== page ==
People of color also are 38 percent more likely to breathe in polluted air—the kind that leads to asthma, heart disease, and cancer, a 2014 University of Minnesota study found. Citizen Schools apprentices collect cans for the hungry in Texas. They’re also, as the research shows, creating better community members. And it’s not just landfills. These kids are more likely to go to school, be engaged in their regular lessons, and earn better test scores and grades. Centers of Disease Control (CDC). What can a good after-school program do?
Copious research compiled by the Afterschool Alliance shows that quality programs improve student achievement. Recently, they achieved a small victory: a new rule from the California Department of Pesticide Regulation that bans pesticide spraying within a quarter-mile of schools, from 6 p.m. to 6 a.m. Salinas teacher Josh Ezekiel puts it this way: “We are Flint.” Flint, of course, is the majority Black Michigan city whose water was poisoned with lead through the negligence of city officials, and whose families have been drinking and bathing their babies in bottled water since 2015. Twenty years later, CRJ returned to the subject and found not much had changed: If you live near a hazardous waste facility, chances are you’re not White. It is better to educate our Latino students rather than to incarcerate them in our prisons,” he said. Residents in Flint, on the other hand, are still pressing for fair treatment and clean water, says Jessyca Matthews, a Flint high school teacher and nominee for NEA Education Votes’ 2017 Social Justice Activist of the Year. “Things have not changed dramatically in Flint. Rick Snyder—decided in 2014 to stop buying water from Detroit, and siphon it from the more corrosive Flint River for an estimated savings of $8.5 million.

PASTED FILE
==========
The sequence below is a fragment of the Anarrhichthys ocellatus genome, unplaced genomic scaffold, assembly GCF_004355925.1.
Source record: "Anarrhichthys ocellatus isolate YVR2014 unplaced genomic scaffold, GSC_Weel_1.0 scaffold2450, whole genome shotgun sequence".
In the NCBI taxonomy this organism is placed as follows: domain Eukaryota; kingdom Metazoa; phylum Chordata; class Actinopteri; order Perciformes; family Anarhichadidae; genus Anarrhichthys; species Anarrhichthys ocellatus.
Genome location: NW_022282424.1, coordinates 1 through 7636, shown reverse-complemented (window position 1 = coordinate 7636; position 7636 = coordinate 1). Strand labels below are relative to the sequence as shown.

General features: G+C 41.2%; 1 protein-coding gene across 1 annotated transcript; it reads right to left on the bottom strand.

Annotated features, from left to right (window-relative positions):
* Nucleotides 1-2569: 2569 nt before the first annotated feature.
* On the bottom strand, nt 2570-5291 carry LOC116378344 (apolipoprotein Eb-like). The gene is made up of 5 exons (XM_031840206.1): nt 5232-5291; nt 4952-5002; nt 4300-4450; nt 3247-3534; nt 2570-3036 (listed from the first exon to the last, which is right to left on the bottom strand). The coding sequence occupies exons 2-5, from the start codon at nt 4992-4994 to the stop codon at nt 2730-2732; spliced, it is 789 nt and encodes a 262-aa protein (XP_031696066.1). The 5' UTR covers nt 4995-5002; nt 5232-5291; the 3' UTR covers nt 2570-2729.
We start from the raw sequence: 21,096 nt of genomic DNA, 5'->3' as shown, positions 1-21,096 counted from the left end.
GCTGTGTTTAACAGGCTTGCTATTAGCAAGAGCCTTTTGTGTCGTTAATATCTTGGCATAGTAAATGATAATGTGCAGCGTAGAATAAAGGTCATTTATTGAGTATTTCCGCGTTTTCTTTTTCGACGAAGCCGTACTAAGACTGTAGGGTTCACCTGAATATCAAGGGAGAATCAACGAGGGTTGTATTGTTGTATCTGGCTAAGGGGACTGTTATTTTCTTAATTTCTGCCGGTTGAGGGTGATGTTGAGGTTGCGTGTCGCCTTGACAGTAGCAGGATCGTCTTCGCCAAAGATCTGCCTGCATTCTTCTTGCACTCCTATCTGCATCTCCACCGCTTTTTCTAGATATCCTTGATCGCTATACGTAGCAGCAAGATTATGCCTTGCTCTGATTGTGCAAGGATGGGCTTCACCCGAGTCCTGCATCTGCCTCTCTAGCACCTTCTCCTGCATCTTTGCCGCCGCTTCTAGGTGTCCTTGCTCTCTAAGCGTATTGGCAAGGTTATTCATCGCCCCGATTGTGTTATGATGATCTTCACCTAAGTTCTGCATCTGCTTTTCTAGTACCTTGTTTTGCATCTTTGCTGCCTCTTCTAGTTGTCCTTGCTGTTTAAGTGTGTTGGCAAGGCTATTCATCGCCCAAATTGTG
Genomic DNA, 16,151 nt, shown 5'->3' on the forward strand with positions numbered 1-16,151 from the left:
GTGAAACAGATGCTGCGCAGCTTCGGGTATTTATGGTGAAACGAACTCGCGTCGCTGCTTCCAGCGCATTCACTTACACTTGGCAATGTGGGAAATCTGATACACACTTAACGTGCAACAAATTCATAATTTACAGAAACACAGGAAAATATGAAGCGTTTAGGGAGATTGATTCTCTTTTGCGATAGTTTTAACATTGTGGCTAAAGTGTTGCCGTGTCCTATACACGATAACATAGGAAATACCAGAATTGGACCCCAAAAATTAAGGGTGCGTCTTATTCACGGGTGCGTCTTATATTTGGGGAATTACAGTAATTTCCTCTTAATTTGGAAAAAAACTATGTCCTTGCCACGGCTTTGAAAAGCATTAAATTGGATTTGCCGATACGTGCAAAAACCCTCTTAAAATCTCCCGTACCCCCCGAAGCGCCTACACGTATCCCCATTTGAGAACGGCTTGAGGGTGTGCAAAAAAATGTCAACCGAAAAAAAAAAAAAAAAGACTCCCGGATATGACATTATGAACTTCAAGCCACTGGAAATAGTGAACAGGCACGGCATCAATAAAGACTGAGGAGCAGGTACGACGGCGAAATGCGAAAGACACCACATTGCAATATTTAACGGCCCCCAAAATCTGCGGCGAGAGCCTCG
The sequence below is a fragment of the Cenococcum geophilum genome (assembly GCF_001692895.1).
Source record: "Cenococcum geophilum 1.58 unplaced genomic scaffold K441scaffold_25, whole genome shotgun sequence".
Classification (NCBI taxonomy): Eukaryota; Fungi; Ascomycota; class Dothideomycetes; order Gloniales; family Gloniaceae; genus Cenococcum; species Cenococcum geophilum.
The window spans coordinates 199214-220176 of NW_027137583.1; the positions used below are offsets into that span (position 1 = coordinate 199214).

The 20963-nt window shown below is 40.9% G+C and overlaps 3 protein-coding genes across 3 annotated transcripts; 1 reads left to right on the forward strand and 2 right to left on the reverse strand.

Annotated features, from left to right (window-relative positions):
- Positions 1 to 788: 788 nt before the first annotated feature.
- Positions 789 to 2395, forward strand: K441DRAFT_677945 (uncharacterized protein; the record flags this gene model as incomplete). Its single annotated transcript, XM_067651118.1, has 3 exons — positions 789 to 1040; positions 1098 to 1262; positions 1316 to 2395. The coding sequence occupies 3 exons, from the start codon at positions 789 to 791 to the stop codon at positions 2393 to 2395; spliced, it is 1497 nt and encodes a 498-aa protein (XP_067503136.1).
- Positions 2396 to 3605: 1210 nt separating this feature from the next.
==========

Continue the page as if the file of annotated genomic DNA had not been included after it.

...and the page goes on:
Its study found that race—even when controlled for income and geography—was the most influential factor. Flint’s problems started when its profit-motivated managers—appointed by Republican Gov. Also, in both places, those risks are borne mostly by people of color. “This is a flaring example of environmental racism,” says Lucia Calderon, an organizer with Safe Ag, Safe Schools, who works with Ramos, Ezekiel, and other Monterey County residents on pesticide-reform issues. “We have Flint in the news, Standing Rock in the news, but not a lot of people are talking about what is happening here in the Salinas Valley.” Many schools in the Salinas area are adjacent to agricultural fields, where growers commonly spray pesticides and fungicides. (Photo: Mary Ellen Flannery) What is Environmental Racism? The term includes the “deliberate targeting of communities of color for toxic waste facilities, the official sanctioning of the presence of life-threatening poisons and pollutants for communities of color, and the history of excluding people of color from leadership in the environmental movement,” writes former NAACP executive director, Ben Chavis, who was also an assistant to Dr. Corporate profit has been judged more important than children’s health, Ramos says.